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Wal-Mart Puerto Rico To Double Local Investment In Next Five Years
Company to build new cross-deck distribution facility and add stores, expects single-digit sales growth this year despite economic slump
By LIDA ESTELA RUAÑO
October 11, 2001
Wal-Mart Puerto Rico Inc., which comprises both Sam's Club and Wal-Mart stores, expects to double its $400 million investment over the next five years in a very aggressive plan for Puerto Rico and, possibly, the Caribbean.
Federico Gonzalez Denton, the local subsidiarys corporate affairs director, said sales are good and a strong Christmas season is anticipated. Annual sales growth should be in the single digits.
Sales have held up because clients look for good prices and value, the specialty of both stores, Gonzalez Denton said.
"Sales of household appliances, especially entertainment equipment, and food are increasing because people are spending more time at home watching television and eating out less. On the other hand, travel gear is down," he said.
To help ensure strong Christmas sales, the company will kick off the season with a blitz sale the day after Thanksgiving. Numerous big-ticket household appliances will be offered at below-bargain-basement prices. Both stores are already being stocked with Christmas items. And the popular Christmas catalog introduced last year will be at all stores by mid-October.
Gonzalez Denton said that although the company has maintained annual double-digit sales growth during its eight years of operations in Puerto Rico, it is only realistic to anticipate single-digit growth this year.
Gonzalez Denton said among the companys top priorities is building a cross-deck facility to substitute its 65,000-square-foot Cataño facility that services all 17 local stores. The projects site has not been chosen but the 120,000-square-foot building is expected to cost between $15 million and $20 million.
The concept is not just a warehouse. As conceived, suppliers will bring merchandise to one side of the building. A quick turnaround will then be achieved as personnel move the merchandise to the other side and load it onto trucks for delivery.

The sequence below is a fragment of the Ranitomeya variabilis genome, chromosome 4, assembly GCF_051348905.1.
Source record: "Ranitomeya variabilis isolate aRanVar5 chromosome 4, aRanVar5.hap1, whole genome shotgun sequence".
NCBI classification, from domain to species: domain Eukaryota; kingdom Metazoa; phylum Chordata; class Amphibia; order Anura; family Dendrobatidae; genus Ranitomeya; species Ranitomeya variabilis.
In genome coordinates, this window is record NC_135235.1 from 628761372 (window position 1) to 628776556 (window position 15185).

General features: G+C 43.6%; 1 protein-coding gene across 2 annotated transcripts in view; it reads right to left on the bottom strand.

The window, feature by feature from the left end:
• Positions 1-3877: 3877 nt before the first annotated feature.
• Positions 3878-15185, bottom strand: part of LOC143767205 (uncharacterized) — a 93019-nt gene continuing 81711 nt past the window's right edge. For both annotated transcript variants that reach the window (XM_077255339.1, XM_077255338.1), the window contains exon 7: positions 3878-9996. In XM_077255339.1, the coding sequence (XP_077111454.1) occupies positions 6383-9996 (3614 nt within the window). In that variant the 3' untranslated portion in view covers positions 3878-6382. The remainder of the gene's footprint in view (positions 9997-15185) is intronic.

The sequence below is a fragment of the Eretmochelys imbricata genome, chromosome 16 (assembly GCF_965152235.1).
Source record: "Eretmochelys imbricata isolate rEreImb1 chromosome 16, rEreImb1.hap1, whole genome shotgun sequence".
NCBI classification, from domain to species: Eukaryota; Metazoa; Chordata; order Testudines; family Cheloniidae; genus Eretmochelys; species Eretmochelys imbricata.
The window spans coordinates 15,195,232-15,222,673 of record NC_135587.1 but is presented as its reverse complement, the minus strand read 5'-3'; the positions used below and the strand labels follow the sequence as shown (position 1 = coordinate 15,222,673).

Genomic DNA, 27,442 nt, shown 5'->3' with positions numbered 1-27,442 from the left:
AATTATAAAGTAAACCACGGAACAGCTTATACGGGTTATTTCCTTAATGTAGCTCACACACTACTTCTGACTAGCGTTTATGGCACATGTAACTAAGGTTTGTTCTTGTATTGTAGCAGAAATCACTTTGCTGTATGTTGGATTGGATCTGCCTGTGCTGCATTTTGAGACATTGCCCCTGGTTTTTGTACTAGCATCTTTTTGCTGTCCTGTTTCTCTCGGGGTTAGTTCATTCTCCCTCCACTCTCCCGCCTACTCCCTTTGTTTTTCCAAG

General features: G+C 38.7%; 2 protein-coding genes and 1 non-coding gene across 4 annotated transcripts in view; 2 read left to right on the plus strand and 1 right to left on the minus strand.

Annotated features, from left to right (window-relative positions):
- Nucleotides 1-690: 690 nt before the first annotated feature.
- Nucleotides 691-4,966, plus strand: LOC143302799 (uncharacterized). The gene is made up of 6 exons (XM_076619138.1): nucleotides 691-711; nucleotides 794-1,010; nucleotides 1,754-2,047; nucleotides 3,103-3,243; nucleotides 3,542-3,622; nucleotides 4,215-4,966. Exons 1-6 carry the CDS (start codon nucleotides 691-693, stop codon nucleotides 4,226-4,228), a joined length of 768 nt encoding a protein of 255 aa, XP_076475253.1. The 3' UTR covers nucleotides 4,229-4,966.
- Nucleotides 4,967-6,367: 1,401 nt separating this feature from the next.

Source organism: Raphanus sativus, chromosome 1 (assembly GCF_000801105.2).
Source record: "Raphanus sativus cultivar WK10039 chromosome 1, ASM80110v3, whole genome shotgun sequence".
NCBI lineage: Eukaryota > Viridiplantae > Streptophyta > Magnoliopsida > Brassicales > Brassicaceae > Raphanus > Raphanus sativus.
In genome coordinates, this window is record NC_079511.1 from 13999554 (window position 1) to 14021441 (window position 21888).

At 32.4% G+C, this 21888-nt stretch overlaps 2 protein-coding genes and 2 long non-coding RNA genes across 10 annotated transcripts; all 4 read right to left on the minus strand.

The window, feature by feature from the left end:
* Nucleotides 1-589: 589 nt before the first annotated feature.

As the company decides on locations islandwide, it must also determine if it will open another supercentera mix of supermarket and Wal-Martlike the one in Cayey. Stores average between 115,000 and 125,000 square feet, while the supercenter occupies 181,000 square feet. The only definite site is for a Sam's Club on PR-2 in Hatillo, slated to open in mid 2002.
"We see Puerto Rico as the natural center of operations for a Caribbean expansion. But there are many variables to consider, such as where to start," Gonzalez Denton said, adding that Mexico, where Wal-Mart is strong, may want to lead the Caribbean expansion. "Our focus in Puerto Rico is our local operation and I don't think it will be likely that we spearhead a move to the Caribbean within the next five years when we have ongoing expansion here."
Wal-Mart is very proud to purchase 50% of its merchandise in Puerto Rico. "We also want to increase our private label contracts so that more local manufacturers and distributors supply us with their goods," Gonzalez Denton said.
Starting with the Cayey supercenter, the company is having its Great Value private-label milk supplied by Industria Lechera, bread by Pan Pepin, rice by Pan Am grain, and paint by Lanco. Sam's only has Holsum supply its bread under the private label Member's Mark, "but we want beans, water, juices, and other products made locally for our label."
Gonzalez Denton said the company is not anticipating any new concessionaires at its stores, which already have Mc Donalds in Wal-Mart, as well as Subway, Banco Popular, and Banco Santander in Sam's.
Wal-Mart Puerto Rico Inc. employs 6,400 people in seven Sam's, nine Wal-Marts, and one supercenter.
This Caribbean Business article appears courtesy of Casiano Communications.